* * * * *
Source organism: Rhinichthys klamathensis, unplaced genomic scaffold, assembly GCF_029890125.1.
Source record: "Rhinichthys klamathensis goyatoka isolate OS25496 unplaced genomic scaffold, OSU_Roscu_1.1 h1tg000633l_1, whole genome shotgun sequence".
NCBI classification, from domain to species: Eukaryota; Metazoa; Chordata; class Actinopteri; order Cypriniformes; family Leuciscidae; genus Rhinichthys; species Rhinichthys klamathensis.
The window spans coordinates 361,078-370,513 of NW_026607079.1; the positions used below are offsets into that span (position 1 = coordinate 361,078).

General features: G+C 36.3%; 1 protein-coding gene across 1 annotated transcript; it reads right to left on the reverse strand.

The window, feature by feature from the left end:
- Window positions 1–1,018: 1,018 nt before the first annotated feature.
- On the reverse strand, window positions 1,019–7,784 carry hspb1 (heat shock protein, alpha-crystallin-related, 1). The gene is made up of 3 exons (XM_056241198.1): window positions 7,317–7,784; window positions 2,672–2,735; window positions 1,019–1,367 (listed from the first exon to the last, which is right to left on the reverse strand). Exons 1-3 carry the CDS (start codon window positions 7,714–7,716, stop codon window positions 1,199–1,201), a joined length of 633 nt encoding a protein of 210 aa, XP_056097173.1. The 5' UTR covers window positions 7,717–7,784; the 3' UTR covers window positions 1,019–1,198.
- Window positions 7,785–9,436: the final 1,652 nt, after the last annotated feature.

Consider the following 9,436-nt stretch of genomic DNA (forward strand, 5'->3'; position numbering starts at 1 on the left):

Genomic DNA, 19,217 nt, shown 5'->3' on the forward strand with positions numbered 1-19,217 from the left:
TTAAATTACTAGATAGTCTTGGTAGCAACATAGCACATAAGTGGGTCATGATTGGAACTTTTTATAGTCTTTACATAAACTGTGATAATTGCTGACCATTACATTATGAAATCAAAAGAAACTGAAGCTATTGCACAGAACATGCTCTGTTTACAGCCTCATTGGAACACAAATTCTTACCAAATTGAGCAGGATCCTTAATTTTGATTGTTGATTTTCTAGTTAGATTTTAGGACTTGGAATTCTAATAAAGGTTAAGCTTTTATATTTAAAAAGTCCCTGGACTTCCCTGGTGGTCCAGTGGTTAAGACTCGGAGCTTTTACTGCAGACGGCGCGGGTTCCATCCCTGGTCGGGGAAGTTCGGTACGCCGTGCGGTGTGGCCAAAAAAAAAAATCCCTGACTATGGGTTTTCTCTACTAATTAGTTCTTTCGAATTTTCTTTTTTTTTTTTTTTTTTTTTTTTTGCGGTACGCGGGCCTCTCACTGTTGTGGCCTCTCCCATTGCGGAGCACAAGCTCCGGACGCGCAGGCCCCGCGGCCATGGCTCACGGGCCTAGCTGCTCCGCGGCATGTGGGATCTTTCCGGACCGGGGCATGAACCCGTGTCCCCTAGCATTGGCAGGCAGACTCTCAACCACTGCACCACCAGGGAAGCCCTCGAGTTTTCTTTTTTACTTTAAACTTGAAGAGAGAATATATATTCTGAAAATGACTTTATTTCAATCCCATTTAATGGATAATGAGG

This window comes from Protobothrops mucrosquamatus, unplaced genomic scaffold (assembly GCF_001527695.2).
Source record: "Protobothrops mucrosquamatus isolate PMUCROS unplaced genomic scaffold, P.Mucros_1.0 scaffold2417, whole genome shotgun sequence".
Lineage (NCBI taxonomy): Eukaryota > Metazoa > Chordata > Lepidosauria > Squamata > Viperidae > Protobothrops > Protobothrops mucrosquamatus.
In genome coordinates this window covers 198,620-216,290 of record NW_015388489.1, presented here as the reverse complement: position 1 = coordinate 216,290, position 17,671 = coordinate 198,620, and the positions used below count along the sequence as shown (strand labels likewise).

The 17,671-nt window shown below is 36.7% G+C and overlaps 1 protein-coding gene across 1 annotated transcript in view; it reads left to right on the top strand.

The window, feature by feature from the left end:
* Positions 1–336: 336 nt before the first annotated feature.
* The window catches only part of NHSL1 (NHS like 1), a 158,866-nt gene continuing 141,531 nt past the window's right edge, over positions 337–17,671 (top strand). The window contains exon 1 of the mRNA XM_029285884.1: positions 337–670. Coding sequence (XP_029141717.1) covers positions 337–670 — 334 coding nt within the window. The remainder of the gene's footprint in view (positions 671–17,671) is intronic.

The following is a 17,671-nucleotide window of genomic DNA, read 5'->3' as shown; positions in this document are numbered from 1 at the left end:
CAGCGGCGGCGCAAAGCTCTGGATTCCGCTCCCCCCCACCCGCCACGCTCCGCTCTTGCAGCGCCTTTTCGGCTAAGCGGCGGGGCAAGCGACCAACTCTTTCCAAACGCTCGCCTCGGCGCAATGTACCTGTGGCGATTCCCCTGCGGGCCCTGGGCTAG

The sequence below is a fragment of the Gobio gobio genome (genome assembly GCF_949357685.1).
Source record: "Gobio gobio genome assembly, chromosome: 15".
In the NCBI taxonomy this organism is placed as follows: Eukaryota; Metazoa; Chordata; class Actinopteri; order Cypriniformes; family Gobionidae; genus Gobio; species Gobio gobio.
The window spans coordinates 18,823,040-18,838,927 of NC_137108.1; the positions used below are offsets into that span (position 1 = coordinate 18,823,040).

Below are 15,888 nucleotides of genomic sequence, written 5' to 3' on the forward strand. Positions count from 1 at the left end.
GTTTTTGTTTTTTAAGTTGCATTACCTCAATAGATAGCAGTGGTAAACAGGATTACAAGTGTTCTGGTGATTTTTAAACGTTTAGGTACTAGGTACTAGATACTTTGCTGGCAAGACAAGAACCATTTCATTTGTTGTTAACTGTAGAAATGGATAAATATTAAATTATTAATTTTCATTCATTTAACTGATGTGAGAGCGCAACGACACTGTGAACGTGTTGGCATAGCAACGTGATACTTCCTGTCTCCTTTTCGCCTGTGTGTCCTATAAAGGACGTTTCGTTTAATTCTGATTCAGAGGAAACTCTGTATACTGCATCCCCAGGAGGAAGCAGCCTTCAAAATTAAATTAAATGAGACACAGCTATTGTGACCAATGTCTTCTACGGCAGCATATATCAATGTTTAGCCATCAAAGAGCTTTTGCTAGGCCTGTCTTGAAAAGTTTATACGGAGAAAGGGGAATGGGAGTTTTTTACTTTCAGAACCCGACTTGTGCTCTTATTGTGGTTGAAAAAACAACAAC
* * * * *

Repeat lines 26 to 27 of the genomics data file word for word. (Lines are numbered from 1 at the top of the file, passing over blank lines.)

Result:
The window spans coordinates 18,823,040-18,838,927 of NC_137108.1; the positions used below are offsets into that span (position 1 = coordinate 18,823,040).

Below are 15,888 nucleotides of genomic sequence, written 5' to 3' on the forward strand. Positions count from 1 at the left end.